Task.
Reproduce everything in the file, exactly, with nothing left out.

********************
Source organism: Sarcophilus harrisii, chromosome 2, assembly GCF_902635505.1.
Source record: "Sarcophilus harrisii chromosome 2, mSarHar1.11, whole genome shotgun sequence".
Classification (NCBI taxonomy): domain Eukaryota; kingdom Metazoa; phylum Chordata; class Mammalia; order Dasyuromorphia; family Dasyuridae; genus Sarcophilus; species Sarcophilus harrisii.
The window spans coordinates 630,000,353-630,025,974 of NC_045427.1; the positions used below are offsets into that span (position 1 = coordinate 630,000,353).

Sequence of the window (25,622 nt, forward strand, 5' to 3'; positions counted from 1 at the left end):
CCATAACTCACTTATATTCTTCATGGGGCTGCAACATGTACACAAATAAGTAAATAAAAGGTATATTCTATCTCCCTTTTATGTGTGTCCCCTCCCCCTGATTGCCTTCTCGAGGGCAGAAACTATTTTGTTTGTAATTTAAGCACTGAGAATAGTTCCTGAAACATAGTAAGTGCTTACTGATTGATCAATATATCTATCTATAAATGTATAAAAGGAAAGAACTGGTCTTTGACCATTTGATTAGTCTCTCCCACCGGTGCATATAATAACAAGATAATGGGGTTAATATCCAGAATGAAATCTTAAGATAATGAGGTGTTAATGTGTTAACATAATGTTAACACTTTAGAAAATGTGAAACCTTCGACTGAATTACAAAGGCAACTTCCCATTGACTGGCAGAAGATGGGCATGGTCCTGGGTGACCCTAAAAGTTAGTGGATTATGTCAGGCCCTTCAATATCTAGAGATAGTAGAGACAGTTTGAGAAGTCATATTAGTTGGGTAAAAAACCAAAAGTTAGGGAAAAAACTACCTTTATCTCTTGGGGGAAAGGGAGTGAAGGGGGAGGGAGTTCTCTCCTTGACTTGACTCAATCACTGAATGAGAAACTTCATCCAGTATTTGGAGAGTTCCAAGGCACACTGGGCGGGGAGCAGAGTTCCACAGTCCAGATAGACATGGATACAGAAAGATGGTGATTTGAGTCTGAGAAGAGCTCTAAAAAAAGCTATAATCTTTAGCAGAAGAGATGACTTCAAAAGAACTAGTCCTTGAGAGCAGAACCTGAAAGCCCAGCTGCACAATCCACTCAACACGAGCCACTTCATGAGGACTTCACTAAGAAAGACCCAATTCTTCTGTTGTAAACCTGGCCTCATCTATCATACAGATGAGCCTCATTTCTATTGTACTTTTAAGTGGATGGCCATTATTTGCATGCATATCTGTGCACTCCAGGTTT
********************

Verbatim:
Source organism: Sarcophilus harrisii, chromosome 2, assembly GCF_902635505.1.
Source record: "Sarcophilus harrisii chromosome 2, mSarHar1.11, whole genome shotgun sequence".
Classification (NCBI taxonomy): domain Eukaryota; kingdom Metazoa; phylum Chordata; class Mammalia; order Dasyuromorphia; family Dasyuridae; genus Sarcophilus; species Sarcophilus harrisii.
The window spans coordinates 630,000,353-630,025,974 of NC_045427.1; the positions used below are offsets into that span (position 1 = coordinate 630,000,353).

Sequence of the window (25,622 nt, forward strand, 5' to 3'; positions counted from 1 at the left end):
CCATAACTCACTTATATTCTTCATGGGGCTGCAACATGTACACAAATAAGTAAATAAAAGGTATATTCTATCTCCCTTTTATGTGTGTCCCCTCCCCCTGATTGCCTTCTCGAGGGCAGAAACTATTTTGTTTGTAATTTAAGCACTGAGAATAGTTCCTGAAACATAGTAAGTGCTTACTGATTGATCAATATATCTATCTATAAATGTATAAAAGGAAAGAACTGGTCTTTGACCATTTGATTAGTCTCTCCCACCGGTGCATATAATAACAAGATAATGGGGTTAATATCCAGAATGAAATCTTAAGATAATGAGGTGTTAATGTGTTAACATAATGTTAACACTTTAGAAAATGTGAAACCTTCGACTGAATTACAAAGGCAACTTCCCATTGACTGGCAGAAGATGGGCATGGTCCTGGGTGACCCTAAAAGTTAGTGGATTATGTCAGGCCCTTCAATATCTAGAGATAGTAGAGACAGTTTGAGAAGTCATATTAGTTGGGTAAAAAACCAAAAGTTAGGGAAAAAACTACCTTTATCTCTTGGGGGAAAGGGAGTGAAGGGGGAGGGAGTTCTCTCCTTGACTTGACTCAATCACTGAATGAGAAACTTCATCCAGTATTTGGAGAGTTCCAAGGCACACTGGGCGGGGAGCAGAGTTCCACAGTCCAGATAGACATGGATACAGAAAGATGGTGATTTGAGTCTGAGAAGAGCTCTAAAAAAAGCTATAATCTTTAGCAGAAGAGATGACTTCAAAAGAACTAGTCCTTGAGAGCAGAACCTGAAAGCCCAGCTGCACAATCCACTCAACACGAGCCACTTCATGAGGACTTCACTAAGAAAGACCCAATTCTTCTGTTGTAAACCTGGCCTCATCTATCATACAGATGAGCCTCATTTCTATTGTACTTTTAAGTGGATGGCCATTATTTGCATGCATATCTGTGCACTCCAGGTTT